- In the Western Great Lakes region (Wisconsin, eastern Minnesota, and Upper Michigan) and in the Northeast, there is a potential for a wet spring. In the Northeast, snow from this month's Nor'easter has heightened flooding concerns along the Connecticut and Merrimack river basins in New England, where at least 10-12 inches of water is stored in the snow packtwice the normal amount. Above-normal snowmelt flooding is possible across the region;
- Near normal average temperature conditions are expected for the three-month period in the Mid-Atlantic region (60 degrees) and central United States (60s), including the Ohio, Tennessee (70s) and Mid- and Southern Mississippi Valleys (75), and most of the Plains states (60 degrees);
- The Midwest (55-60 degrees) is expected to have a normal spring. However, the weather service is closely watching the snow melt in many areas including Minnesota and the Dakotas for potential flooding. The region received above average snowfall this winter creating a likelihood for spring flooding if the snow pack melts too quickly;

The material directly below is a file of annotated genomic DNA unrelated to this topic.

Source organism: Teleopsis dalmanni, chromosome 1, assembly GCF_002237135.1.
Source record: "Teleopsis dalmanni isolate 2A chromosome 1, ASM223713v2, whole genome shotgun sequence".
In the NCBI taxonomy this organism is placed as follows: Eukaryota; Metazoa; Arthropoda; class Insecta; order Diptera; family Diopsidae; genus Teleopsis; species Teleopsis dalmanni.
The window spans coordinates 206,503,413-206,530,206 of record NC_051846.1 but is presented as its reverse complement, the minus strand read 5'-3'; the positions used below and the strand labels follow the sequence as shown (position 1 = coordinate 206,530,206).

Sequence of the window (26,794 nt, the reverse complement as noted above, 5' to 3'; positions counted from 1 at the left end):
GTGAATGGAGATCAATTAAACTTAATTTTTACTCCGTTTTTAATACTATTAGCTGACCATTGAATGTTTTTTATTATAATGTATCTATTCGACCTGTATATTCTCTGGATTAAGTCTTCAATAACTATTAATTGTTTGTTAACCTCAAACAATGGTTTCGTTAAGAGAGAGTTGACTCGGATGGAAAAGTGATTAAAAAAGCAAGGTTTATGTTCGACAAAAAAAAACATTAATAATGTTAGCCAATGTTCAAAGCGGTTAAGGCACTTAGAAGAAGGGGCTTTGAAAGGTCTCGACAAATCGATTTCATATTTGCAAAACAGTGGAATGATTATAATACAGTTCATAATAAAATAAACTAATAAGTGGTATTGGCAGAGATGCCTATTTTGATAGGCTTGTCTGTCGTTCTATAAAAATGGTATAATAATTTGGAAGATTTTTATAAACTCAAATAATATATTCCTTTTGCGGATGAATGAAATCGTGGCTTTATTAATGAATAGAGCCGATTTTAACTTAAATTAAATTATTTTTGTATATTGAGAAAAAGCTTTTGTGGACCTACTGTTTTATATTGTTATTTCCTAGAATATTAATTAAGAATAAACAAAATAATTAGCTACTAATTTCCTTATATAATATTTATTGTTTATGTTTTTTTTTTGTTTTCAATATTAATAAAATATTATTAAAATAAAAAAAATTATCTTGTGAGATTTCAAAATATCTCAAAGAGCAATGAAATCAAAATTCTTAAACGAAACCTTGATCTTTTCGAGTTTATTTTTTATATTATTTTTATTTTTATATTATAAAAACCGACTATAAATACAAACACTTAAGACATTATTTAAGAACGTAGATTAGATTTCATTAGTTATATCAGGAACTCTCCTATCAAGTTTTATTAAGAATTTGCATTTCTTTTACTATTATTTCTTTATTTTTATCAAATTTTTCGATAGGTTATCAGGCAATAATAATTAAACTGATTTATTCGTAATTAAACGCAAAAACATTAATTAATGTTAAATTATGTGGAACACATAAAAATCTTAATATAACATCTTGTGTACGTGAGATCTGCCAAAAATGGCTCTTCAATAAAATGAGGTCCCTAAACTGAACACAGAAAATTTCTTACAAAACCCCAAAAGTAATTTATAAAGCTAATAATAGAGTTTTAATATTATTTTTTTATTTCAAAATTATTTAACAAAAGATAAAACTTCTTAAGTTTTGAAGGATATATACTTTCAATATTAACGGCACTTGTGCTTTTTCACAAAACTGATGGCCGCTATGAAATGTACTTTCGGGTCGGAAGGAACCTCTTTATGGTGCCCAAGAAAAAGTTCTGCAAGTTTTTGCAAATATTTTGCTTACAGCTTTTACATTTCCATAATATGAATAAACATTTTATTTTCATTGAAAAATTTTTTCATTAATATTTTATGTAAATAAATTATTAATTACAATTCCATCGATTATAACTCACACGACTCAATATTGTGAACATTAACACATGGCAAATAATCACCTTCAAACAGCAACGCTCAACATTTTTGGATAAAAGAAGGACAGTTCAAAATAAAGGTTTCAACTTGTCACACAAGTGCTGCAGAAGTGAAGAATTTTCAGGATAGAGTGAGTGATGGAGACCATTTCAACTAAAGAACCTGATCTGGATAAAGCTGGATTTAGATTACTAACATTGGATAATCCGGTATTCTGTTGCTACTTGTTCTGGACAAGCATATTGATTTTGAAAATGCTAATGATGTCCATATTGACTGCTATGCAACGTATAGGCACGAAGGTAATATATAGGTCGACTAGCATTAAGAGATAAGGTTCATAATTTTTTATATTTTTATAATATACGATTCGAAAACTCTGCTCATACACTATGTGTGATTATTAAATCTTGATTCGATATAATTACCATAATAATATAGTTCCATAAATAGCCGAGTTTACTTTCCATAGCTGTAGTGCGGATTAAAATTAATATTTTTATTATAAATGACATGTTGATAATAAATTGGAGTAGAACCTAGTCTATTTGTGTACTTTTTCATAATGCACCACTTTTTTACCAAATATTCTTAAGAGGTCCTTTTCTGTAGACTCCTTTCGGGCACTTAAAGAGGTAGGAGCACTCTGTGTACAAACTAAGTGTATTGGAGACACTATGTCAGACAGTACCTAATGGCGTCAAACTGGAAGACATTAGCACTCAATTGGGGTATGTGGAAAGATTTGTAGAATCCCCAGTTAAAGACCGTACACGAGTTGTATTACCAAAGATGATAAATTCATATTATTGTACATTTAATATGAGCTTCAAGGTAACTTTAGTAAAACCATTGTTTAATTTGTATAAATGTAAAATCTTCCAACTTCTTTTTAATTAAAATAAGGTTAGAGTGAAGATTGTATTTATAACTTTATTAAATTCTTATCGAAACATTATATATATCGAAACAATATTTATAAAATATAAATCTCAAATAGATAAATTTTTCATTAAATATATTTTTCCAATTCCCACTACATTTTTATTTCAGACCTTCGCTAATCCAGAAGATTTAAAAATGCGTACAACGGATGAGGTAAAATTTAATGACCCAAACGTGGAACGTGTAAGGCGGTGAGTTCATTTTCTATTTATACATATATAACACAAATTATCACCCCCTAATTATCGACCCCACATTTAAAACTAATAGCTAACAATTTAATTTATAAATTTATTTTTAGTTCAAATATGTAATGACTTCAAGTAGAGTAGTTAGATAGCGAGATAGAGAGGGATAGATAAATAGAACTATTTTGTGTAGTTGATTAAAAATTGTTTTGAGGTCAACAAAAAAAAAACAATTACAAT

- In the Southeast, including Florida, the weather service is forecasting a warm and relatively dry spring. Severe drought conditions have sparked wildfires in Florida, however, mid to late-March rains and season rains, which typically return by June, could provide some relief. Long term deficits will likely continue to impact water supplies;
- In the Southwest, expect above-normal temperatures but normal precipitation;
- Though above-normal precipitation is forecast for parts of the Northwest, it will not be enough to offset the impact of already low precipitation levels and the resulting thin snow pack;
- Near normal precipitation conditions expected over Alaska, Hawaii and Puerto Rico leaving most of Hawaii and southern Puerto Rico in persistent dryness. Alaska has been relatively warm with below-normal snowpack. This spring above normal temperatures are expected for northern Alaska while the southern extremes should be cool.
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Winter 2000-2001 Roundup